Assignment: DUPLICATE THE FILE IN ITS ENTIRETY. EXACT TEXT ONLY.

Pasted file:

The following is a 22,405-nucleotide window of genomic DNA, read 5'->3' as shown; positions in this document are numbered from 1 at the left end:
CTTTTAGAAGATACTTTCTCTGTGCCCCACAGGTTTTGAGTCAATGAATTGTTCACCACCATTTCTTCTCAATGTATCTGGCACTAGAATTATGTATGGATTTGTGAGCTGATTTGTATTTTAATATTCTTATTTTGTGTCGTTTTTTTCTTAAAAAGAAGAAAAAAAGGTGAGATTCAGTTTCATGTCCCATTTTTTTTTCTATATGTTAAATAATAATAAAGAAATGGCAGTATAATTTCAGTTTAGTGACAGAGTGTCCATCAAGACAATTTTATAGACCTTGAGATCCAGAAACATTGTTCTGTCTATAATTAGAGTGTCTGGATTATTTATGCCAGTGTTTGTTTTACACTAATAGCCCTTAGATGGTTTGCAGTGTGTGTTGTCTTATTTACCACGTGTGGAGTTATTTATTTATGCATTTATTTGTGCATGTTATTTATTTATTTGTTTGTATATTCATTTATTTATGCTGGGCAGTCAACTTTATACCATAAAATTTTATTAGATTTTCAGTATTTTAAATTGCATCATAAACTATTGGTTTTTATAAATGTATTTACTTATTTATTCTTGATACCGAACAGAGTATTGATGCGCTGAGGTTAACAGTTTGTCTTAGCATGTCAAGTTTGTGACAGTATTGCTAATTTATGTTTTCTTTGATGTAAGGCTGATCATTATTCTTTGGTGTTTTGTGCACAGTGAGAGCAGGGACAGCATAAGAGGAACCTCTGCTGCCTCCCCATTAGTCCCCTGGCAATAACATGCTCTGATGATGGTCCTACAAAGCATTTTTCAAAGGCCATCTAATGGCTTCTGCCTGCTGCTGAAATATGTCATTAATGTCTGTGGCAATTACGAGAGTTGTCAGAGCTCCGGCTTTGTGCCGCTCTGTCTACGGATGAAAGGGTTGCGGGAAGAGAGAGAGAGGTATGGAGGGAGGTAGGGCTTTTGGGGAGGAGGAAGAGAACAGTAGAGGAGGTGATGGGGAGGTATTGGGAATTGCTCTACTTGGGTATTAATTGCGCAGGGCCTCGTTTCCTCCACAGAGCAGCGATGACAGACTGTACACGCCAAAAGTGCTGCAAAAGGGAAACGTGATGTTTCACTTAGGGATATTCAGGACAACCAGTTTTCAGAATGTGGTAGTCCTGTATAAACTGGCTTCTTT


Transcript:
The following is a 22,405-nucleotide window of genomic DNA, read 5'->3' as shown; positions in this document are numbered from 1 at the left end:
CTTTTAGAAGATACTTTCTCTGTGCCCCACAGGTTTTGAGTCAATGAATTGTTCACCACCATTTCTTCTCAATGTATCTGGCACTAGAATTATGTATGGATTTGTGAGCTGATTTGTATTTTAATATTCTTATTTTGTGTCGTTTTTTTCTTAAAAAGAAGAAAAAAAGGTGAGATTCAGTTTCATGTCCCATTTTTTTTTCTATATGTTAAATAATAATAAAGAAATGGCAGTATAATTTCAGTTTAGTGACAGAGTGTCCATCAAGACAATTTTATAGACCTTGAGATCCAGAAACATTGTTCTGTCTATAATTAGAGTGTCTGGATTATTTATGCCAGTGTTTGTTTTACACTAATAGCCCTTAGATGGTTTGCAGTGTGTGTTGTCTTATTTACCACGTGTGGAGTTATTTATTTATGCATTTATTTGTGCATGTTATTTATTTATTTGTTTGTATATTCATTTATTTATGCTGGGCAGTCAACTTTATACCATAAAATTTTATTAGATTTTCAGTATTTTAAATTGCATCATAAACTATTGGTTTTTATAAATGTATTTACTTATTTATTCTTGATACCGAACAGAGTATTGATGCGCTGAGGTTAACAGTTTGTCTTAGCATGTCAAGTTTGTGACAGTATTGCTAATTTATGTTTTCTTTGATGTAAGGCTGATCATTATTCTTTGGTGTTTTGTGCACAGTGAGAGCAGGGACAGCATAAGAGGAACCTCTGCTGCCTCCCCATTAGTCCCCTGGCAATAACATGCTCTGATGATGGTCCTACAAAGCATTTTTCAAAGGCCATCTAATGGCTTCTGCCTGCTGCTGAAATATGTCATTAATGTCTGTGGCAATTACGAGAGTTGTCAGAGCTCCGGCTTTGTGCCGCTCTGTCTACGGATGAAAGGGTTGCGGGAAGAGAGAGAGAGGTATGGAGGGAGGTAGGGCTTTTGGGGAGGAGGAAGAGAACAGTAGAGGAGGTGATGGGGAGGTATTGGGAATTGCTCTACTTGGGTATTAATTGCGCAGGGCCTCGTTTCCTCCACAGAGCAGCGATGACAGACTGTACACGCCAAAAGTGCTGCAAAAGGGAAACGTGATGTTTCACTTAGGGATATTCAGGACAACCAGTTTTCAGAATGTGGTAGTCCTGTATAAACTGGCTTCTTT